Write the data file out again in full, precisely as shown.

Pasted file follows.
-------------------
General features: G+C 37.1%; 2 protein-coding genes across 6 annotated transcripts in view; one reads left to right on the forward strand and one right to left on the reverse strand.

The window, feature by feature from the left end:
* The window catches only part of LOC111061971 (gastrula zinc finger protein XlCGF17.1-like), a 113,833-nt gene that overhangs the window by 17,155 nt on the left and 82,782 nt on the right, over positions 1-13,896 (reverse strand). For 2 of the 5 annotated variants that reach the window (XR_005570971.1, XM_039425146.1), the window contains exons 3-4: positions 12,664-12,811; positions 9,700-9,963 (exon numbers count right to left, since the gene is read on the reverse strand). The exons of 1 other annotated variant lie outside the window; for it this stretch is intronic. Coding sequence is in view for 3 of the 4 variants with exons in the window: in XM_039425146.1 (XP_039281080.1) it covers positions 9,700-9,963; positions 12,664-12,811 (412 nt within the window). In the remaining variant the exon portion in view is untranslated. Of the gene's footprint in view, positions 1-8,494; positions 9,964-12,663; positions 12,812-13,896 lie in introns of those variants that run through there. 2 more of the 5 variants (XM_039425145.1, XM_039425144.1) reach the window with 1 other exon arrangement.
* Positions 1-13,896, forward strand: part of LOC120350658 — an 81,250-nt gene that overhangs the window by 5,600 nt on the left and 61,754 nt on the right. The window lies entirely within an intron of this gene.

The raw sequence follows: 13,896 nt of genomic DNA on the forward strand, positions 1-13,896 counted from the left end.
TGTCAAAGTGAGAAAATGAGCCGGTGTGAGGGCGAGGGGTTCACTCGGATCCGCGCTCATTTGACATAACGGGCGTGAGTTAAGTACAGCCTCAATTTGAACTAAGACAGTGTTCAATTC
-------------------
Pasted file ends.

General features: G+C 37.1%; 2 protein-coding genes across 6 annotated transcripts in view; one reads left to right on the forward strand and one right to left on the reverse strand.

The window, feature by feature from the left end:
* The window catches only part of LOC111061971 (gastrula zinc finger protein XlCGF17.1-like), a 113,833-nt gene that overhangs the window by 17,155 nt on the left and 82,782 nt on the right, over positions 1-13,896 (reverse strand). For 2 of the 5 annotated variants that reach the window (XR_005570971.1, XM_039425146.1), the window contains exons 3-4: positions 12,664-12,811; positions 9,700-9,963 (exon numbers count right to left, since the gene is read on the reverse strand). The exons of 1 other annotated variant lie outside the window; for it this stretch is intronic. Coding sequence is in view for 3 of the 4 variants with exons in the window: in XM_039425146.1 (XP_039281080.1) it covers positions 9,700-9,963; positions 12,664-12,811 (412 nt within the window). In the remaining variant the exon portion in view is untranslated. Of the gene's footprint in view, positions 1-8,494; positions 9,964-12,663; positions 12,812-13,896 lie in introns of those variants that run through there. 2 more of the 5 variants (XM_039425145.1, XM_039425144.1) reach the window with 1 other exon arrangement.
* Positions 1-13,896, forward strand: part of LOC120350658 — an 81,250-nt gene that overhangs the window by 5,600 nt on the left and 61,754 nt on the right. The window lies entirely within an intron of this gene.

The raw sequence follows: 13,896 nt of genomic DNA on the forward strand, positions 1-13,896 counted from the left end.
TGTCAAAGTGAGAAAATGAGCCGGTGTGAGGGCGAGGGGTTCACTCGGATCCGCGCTCATTTGACATAACGGGCGTGAGTTAAGTACAGCCTCAATTTGAACTAAGACAGTGTTCAATTC